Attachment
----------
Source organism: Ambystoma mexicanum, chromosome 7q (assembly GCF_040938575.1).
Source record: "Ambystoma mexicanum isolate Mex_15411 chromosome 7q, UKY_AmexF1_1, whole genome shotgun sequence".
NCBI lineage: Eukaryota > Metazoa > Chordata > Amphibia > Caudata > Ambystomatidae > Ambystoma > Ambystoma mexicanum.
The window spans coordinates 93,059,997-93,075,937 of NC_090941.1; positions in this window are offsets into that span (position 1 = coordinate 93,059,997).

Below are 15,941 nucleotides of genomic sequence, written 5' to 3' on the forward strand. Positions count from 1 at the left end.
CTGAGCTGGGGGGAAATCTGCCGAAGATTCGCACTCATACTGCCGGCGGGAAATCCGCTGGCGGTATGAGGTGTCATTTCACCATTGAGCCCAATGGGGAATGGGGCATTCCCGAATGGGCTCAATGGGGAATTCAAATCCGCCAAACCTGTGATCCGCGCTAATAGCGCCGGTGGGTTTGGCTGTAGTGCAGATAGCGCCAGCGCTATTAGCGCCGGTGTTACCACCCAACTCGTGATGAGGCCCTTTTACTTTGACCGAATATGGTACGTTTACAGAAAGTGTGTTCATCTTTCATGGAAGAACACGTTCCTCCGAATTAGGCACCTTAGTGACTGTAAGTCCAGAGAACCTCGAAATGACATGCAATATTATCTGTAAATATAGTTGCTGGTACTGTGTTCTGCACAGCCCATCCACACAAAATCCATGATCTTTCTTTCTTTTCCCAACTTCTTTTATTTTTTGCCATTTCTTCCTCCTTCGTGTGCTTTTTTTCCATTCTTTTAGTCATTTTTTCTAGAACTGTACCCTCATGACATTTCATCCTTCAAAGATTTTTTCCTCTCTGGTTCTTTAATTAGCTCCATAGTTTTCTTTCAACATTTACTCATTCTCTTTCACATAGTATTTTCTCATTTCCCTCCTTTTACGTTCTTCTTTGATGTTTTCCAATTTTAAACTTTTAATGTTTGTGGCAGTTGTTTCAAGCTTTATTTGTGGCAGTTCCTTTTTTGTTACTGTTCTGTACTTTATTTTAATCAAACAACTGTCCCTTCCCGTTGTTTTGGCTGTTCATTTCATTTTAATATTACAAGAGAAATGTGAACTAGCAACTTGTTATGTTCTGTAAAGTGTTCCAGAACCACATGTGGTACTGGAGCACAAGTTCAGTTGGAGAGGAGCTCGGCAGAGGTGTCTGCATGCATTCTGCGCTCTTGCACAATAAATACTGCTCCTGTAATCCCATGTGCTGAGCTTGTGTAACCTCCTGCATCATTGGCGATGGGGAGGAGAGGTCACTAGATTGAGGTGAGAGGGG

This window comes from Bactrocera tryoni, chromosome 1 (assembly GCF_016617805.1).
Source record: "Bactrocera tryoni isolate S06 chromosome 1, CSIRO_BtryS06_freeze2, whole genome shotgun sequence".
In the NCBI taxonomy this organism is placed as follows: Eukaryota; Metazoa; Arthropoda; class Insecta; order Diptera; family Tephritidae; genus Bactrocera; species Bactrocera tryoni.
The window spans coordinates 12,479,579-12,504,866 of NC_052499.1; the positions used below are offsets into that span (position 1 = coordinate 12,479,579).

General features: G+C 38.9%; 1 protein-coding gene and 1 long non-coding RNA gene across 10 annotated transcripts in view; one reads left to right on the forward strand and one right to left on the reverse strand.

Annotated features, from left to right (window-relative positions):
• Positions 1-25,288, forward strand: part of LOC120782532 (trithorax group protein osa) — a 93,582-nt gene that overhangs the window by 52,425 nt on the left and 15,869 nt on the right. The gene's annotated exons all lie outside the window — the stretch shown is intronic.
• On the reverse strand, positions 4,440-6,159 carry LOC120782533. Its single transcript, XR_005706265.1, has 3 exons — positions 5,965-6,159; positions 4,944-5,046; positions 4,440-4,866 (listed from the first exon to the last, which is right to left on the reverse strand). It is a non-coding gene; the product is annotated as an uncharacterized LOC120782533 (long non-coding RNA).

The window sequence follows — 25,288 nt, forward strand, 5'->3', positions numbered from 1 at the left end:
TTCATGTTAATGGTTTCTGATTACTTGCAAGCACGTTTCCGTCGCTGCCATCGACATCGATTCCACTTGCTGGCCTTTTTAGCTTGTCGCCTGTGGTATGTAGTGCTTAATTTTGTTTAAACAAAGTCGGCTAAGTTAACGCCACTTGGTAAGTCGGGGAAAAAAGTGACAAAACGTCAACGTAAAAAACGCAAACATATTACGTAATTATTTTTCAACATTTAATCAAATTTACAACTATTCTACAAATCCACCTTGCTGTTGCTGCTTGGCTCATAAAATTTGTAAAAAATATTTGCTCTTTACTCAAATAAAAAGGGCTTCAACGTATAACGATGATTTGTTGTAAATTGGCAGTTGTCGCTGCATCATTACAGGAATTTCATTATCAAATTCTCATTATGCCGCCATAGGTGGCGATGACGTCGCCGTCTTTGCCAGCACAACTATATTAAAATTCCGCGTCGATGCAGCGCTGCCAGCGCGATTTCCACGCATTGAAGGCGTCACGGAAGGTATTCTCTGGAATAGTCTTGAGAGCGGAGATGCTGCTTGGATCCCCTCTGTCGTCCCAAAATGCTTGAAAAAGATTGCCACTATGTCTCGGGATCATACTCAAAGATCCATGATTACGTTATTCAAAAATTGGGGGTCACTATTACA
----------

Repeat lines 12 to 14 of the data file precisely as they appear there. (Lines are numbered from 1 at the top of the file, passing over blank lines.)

Annotated features, from left to right (window-relative positions):
• Positions 1-25,288, forward strand: part of LOC120782532 (trithorax group protein osa) — a 93,582-nt gene that overhangs the window by 52,425 nt on the left and 15,869 nt on the right. The gene's annotated exons all lie outside the window — the stretch shown is intronic.
• On the reverse strand, positions 4,440-6,159 carry LOC120782533. Its single transcript, XR_005706265.1, has 3 exons — positions 5,965-6,159; positions 4,944-5,046; positions 4,440-4,866 (listed from the first exon to the last, which is right to left on the reverse strand). It is a non-coding gene; the product is annotated as an uncharacterized LOC120782533 (long non-coding RNA).